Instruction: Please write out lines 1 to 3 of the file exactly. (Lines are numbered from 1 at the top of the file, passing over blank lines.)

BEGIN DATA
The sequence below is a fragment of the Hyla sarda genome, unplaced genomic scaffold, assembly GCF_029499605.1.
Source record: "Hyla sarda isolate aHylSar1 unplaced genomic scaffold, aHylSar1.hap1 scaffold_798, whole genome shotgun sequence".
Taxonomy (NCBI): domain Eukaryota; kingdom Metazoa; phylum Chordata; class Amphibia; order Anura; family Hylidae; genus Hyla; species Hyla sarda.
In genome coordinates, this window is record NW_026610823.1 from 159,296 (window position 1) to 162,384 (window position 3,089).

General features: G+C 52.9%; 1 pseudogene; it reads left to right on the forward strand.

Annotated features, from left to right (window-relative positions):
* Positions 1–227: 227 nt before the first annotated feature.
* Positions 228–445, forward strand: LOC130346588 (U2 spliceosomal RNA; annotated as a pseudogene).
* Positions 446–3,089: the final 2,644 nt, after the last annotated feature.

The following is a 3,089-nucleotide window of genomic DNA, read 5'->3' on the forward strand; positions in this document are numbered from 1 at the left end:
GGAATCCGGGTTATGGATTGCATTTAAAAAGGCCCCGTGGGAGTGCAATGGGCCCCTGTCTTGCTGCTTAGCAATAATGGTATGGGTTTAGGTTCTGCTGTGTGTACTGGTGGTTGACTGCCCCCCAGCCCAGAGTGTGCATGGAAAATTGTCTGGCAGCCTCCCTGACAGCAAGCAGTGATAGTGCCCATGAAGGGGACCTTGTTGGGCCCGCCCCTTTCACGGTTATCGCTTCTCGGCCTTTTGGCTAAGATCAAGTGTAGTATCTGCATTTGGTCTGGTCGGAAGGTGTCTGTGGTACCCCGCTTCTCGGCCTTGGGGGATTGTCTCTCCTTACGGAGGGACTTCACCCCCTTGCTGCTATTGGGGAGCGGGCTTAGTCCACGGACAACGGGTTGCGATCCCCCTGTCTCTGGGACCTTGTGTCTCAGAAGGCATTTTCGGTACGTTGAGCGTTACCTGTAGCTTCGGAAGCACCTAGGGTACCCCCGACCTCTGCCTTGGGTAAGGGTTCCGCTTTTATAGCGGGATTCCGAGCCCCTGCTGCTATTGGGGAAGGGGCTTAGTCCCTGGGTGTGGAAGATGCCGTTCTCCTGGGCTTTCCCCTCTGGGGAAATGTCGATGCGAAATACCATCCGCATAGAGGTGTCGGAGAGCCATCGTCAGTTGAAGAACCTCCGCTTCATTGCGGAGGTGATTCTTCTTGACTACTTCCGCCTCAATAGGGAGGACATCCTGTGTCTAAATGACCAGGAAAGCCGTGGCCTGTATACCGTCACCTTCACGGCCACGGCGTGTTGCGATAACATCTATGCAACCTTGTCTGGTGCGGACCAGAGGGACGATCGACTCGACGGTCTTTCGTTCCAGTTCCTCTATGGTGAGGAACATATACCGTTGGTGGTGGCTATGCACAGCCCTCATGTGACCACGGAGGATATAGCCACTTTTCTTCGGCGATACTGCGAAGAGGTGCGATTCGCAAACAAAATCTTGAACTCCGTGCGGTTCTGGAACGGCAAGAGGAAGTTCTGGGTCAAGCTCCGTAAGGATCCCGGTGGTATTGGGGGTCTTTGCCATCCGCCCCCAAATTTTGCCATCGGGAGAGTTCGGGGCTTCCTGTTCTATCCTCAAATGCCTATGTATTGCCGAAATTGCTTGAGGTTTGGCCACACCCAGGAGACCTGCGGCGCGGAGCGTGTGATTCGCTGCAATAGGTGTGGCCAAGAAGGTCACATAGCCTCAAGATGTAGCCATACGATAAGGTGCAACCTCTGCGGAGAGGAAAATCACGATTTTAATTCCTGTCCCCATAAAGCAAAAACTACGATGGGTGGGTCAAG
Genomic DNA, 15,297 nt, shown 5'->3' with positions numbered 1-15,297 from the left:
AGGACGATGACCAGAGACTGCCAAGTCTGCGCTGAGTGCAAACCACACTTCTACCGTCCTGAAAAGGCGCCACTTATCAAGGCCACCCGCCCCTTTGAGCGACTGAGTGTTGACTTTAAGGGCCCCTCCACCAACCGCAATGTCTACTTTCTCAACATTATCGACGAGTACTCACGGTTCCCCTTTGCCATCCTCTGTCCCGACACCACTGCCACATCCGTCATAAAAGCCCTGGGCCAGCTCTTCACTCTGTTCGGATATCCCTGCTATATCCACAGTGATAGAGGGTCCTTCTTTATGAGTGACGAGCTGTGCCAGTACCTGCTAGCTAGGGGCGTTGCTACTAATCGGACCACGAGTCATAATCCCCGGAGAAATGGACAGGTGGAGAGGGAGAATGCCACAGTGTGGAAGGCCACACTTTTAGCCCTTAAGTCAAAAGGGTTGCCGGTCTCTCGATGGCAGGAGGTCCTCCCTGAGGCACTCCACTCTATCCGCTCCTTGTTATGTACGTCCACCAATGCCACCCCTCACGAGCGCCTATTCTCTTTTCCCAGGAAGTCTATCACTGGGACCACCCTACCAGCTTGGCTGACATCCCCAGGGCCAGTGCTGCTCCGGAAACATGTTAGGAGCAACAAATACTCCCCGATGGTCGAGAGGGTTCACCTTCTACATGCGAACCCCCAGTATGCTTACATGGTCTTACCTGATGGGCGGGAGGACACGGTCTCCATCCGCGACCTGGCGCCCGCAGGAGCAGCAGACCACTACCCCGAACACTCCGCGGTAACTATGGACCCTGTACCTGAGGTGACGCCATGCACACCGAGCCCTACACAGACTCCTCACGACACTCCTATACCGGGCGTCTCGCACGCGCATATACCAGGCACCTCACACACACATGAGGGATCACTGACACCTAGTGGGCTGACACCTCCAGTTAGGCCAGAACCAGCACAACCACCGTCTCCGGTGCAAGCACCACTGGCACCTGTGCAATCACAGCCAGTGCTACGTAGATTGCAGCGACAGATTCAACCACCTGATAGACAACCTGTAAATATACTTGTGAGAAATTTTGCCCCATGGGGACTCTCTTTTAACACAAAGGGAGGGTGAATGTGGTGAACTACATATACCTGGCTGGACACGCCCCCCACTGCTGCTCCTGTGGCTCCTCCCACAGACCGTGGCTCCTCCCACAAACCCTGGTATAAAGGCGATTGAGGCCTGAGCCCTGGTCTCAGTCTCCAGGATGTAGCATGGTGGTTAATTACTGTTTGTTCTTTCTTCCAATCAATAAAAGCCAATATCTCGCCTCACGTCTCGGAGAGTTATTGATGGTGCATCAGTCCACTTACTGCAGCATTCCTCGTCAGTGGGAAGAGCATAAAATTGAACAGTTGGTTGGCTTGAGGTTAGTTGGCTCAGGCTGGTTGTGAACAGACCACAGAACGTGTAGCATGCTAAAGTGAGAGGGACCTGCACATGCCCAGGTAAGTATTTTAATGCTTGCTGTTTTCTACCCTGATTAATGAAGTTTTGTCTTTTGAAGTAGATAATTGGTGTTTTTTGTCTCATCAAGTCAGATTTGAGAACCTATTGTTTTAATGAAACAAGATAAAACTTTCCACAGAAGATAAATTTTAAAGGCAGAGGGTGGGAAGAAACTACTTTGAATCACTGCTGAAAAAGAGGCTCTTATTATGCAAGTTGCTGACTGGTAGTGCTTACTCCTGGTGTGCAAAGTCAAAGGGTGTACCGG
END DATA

The sequence below is a fragment of the Hyla sarda genome, unplaced genomic scaffold, assembly GCF_029499605.1.
Source record: "Hyla sarda isolate aHylSar1 unplaced genomic scaffold, aHylSar1.hap1 scaffold_798, whole genome shotgun sequence".
Taxonomy (NCBI): domain Eukaryota; kingdom Metazoa; phylum Chordata; class Amphibia; order Anura; family Hylidae; genus Hyla; species Hyla sarda.